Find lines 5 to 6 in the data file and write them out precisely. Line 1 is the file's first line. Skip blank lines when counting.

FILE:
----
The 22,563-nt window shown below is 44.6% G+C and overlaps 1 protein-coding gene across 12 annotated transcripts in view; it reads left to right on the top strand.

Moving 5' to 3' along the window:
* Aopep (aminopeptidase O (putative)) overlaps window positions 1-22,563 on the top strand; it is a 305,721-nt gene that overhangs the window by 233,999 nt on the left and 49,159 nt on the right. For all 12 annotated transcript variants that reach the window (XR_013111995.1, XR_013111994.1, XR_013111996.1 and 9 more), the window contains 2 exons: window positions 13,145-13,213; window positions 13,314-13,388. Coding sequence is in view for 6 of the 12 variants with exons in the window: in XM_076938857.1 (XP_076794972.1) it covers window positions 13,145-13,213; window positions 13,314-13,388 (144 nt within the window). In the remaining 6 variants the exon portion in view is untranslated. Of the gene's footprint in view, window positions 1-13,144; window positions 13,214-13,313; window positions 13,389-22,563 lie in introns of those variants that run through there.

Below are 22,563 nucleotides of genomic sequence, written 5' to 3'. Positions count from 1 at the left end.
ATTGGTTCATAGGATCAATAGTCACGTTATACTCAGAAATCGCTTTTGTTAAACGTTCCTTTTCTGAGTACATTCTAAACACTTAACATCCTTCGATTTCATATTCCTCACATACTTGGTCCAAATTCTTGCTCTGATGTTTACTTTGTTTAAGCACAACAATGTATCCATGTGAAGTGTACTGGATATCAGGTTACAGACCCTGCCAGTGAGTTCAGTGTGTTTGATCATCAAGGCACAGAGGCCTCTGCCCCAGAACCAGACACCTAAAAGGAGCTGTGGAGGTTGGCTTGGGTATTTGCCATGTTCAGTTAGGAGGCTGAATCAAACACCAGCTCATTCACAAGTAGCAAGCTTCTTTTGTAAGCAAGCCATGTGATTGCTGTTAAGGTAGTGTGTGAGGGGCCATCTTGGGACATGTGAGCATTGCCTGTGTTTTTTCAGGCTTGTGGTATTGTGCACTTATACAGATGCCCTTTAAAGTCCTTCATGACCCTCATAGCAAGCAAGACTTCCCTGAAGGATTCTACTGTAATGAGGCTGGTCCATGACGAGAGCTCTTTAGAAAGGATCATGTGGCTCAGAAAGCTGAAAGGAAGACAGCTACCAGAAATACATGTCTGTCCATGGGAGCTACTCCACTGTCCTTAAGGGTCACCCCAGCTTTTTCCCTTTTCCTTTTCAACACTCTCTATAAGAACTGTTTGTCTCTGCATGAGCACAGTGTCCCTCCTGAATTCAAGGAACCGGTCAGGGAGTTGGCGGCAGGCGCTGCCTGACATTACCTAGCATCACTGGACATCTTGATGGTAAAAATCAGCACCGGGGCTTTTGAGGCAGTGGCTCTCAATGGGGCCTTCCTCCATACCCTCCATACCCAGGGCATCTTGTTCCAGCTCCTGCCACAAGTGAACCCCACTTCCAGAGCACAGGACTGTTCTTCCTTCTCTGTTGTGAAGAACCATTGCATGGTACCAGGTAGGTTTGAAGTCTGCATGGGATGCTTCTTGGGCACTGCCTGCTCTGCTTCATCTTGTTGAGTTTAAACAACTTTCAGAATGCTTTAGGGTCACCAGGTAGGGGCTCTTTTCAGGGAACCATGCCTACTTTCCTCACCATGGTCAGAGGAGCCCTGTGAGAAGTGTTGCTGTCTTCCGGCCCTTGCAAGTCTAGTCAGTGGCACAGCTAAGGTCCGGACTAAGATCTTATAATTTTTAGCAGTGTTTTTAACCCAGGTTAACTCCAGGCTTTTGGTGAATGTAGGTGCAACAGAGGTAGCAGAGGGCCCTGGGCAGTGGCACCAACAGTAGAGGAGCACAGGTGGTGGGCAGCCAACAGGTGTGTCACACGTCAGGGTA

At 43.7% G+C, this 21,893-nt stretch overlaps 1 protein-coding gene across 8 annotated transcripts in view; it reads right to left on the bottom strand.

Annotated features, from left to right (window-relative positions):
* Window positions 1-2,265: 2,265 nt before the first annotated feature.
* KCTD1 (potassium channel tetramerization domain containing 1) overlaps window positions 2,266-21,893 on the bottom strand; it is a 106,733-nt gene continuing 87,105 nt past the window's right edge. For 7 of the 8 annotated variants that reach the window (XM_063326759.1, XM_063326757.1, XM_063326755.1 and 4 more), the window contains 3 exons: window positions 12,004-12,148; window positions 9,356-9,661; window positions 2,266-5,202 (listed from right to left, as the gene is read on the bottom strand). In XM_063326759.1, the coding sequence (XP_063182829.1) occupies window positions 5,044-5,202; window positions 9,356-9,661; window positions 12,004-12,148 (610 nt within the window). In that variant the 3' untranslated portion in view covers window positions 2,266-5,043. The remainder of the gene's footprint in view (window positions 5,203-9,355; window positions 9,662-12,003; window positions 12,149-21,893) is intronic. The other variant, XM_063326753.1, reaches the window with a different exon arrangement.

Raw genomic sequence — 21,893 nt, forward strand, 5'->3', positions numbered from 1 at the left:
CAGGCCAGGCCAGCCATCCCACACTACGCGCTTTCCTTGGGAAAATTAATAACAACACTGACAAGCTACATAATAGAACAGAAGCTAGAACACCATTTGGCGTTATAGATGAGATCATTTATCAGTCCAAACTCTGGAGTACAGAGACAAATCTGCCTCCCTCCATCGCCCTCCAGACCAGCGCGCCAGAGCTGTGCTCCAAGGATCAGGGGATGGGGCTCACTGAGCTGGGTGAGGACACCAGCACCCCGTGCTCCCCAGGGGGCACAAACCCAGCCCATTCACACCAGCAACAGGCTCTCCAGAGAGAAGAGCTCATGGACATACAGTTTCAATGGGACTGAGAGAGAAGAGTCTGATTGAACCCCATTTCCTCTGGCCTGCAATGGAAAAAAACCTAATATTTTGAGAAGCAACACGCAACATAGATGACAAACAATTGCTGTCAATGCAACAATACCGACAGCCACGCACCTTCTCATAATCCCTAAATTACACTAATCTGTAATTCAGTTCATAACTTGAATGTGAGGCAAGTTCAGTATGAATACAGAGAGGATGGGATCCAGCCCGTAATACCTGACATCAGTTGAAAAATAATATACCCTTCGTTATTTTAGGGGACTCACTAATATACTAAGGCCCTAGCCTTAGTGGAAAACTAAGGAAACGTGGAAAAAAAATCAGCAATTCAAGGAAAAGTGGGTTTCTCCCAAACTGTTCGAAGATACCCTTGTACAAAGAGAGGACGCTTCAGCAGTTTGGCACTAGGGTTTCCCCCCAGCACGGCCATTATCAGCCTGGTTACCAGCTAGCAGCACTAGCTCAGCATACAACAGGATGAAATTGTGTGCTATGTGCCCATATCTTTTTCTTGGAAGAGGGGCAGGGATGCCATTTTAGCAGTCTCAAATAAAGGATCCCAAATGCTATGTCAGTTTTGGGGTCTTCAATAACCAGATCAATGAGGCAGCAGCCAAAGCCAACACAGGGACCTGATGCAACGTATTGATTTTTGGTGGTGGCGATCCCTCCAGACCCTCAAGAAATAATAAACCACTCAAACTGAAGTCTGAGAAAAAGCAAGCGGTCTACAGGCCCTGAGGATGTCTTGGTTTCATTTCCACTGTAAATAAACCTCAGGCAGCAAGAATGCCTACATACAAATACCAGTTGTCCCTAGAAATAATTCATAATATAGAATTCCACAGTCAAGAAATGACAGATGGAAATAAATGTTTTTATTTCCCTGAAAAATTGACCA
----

ATTGGTTCATAGGATCAATAGTCACGTTATACTCAGAAATCGCTTTTGTTAAACGTTCCTTTTCTGAGTACATTCTAAACACTTAACATCCTTCGATTTCATATTCCTCACATACTTGGTCCAAATTCTTGCTCTGATGTTTACTTTGTTTAAGCACAACAATGTATCCATGTGAAGTGTACTGGATATCAGGTTACAGACCCTGCCAGTGAGTTCAGTGTGTTTGATCATCAAGGCACAGAGGCCTCTGCCCCAGAACCAGACACCTAAAAGGAGCTGTGGAGGTTGGCTTGGGTATTTGCCATGTTCAGTTAGGAGGCTGAATCAAACACCAGCTCATTCACAAGTAGCAAGCTTCTTTTGTAAGCAAGCCATGTGATTGCTGTTAAGGTAGTGTGTGAGGGGCCATCTTGGGACATGTGAGCATTGCCTGTGTTTTTTCAGGCTTGTGGTATTGTGCACTTATACAGATGCCCTTTAAAGTCCTTCATGACCCTCATAGCAAGCAAGACTTCCCTGAAGGATTCTACTGTAATGAGGCTGGTCCATGACGAGAGCTCTTTAGAAAGGATCATGTGGCTCAGAAAGCTGAAAGGAAGACAGCTACCAGAAATACATGTCTGTCCATGGGAGCTACTCCACTGTCCTTAAGGGTCACCCCAGCTTTTTCCCTTTTCCTTTTCAACACTCTCTATAAGAACTGTTTGTCTCTGCATGAGCACAGTGTCCCTCCTGAATTCAAGGAACCGGTCAGGGAGTTGGCGGCAGGCGCTGCCTGACATTACCTAGCATCACTGGACATCTTGATGGTAAAAATCAGCACCGGGGCTTTTGAGGCAGTGGCTCTCAATGGGGCCTTCCTCCATACCCTCCATACCCAGGGCATCTTGTTCCAGCTCCTGCCACAAGTGAACCCCACTTCCAGAGCACAGGACTGTTCTTCCTTCTCTGTTGTGAAGAACCATTGCATGGTACCAGGTAGGTTTGAAGTCTGCATGGGATGCTTCTTGGGCACTGCCTGCTCTGCTTCATCTTGTTGAGTTTAAACAACTTTCAGAATGCTTTAGGGTCACCAGGTAGGGGCTCTTTTCAGGGAACCATGCCTACTTTCCTCACCATGGTCAGAGGAGCCCTGTGAGAAGTGTTGCTGTCTTCCGGCCCTTGCAAGTCTAGTCAGTGGCACAGCTAAGGTCCGGACTAAGATCTTATAATTTTTAGCAGTGTTTTTAACCCAGGTTAACTCCAGGCTTTTGGTGAATGTAGGTGCAACAGAGGTAGCAGAGGGCCCTGGGCAGTGGCACCAACAGTAGAGGAGCACAGGTGGTGGGCAGCCAACAGGTGTGTCACACGTCAGGGTA

At 43.7% G+C, this 21,893-nt stretch overlaps 1 protein-coding gene across 8 annotated transcripts in view; it reads right to left on the bottom strand.